After saving the bash history appropriately (as described in the previous post Bash history – how to get the most out of it) you will also want to make sure that working with the history during the session is as easy as pie. For that you will have to adjust the .inputrc file.
Traditionally the terminal/console would emulate all kinds of behaviors depending on your historical terminal access to the computer/mainframe. This unfortunately led to a combinatoric explosion of possible key events and configurations, which makes the successful configuration of the .inputrc rather tedious and annoying.
All I wanted is to use the arrow keys as well as page up and page down, home and end to navigate the commands and the history.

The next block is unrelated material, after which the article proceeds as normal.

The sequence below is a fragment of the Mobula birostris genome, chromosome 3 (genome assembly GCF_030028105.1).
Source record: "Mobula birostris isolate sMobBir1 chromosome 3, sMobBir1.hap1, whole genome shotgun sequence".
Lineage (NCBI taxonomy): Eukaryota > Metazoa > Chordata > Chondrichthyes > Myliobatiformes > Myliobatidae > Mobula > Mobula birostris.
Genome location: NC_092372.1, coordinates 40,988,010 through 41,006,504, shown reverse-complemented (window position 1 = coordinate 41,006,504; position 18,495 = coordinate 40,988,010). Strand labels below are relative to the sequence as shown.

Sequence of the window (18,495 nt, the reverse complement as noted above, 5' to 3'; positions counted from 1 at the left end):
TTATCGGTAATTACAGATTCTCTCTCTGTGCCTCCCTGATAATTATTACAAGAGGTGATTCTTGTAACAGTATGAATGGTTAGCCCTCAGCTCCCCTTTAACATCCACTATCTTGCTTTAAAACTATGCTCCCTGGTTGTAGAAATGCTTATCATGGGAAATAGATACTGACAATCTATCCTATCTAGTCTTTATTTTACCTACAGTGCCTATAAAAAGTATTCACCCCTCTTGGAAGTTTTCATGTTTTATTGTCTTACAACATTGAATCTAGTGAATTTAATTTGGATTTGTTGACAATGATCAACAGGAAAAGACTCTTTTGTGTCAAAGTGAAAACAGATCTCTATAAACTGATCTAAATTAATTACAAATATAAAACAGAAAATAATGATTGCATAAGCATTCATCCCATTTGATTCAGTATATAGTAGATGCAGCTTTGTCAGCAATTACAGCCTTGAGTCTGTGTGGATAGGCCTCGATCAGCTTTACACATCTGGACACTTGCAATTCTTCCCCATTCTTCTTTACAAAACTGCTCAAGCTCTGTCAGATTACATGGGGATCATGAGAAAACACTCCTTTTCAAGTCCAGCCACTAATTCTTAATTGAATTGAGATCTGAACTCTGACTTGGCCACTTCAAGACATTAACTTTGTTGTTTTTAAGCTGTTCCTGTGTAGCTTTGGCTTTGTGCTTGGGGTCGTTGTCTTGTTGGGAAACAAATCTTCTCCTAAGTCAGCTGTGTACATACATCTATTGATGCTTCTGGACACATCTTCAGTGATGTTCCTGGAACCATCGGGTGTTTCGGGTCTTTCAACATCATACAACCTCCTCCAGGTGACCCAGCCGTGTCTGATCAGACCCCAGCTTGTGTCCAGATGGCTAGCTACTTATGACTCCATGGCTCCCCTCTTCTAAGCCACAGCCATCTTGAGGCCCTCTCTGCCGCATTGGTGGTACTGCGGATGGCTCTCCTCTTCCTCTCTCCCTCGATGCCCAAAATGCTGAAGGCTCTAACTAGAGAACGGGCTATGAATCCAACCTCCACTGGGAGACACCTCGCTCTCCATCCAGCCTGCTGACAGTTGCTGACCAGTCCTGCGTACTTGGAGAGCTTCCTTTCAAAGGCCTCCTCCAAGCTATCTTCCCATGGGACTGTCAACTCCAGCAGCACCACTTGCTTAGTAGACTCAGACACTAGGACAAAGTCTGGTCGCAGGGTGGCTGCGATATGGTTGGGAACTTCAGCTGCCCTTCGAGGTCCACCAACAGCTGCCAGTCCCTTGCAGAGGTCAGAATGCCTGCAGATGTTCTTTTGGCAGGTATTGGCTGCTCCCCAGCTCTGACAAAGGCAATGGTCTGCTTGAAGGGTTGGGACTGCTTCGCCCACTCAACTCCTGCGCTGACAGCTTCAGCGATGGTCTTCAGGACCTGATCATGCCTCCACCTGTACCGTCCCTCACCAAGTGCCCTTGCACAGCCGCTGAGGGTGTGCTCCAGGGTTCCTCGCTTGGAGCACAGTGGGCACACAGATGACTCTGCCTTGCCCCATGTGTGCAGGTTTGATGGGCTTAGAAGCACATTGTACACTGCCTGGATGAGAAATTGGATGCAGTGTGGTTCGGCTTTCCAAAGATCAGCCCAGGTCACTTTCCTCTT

The bash can do that, no doubt, several decades of programming knowledge have been distilled in it, but making it behave according to my needs, well, that was a matter of patience.
The .inputrc-file contains all the key-stroke specific information to make sure the bash behaves as you want it to. Unfortunately, the syntax of the the key-stroke pattern is completely brain-dead. This is why I’m trying to reproduce here as many of the keys as possible, just so that I don’t have to go on another Internet odyssey to find them all.
The format is as follows:
\e denotes an escape character. What follows is the bash interpretation of the key-code of the escaped character. It looks ugly. You have been warned!
Home: "\e[1~" End: "\e[4~" Delete: "\e[3~" Insert: "\e[2~" Ctrl+Home: "\e[1;5H" Ctrk+End: "\e[1;5F" PageUp: "\e[5~" PageDown: "\e[6~" Ctrl+ArrowRight: "\e[1;5C" Ctrl+ArrowLeft:" "\e[1;5D"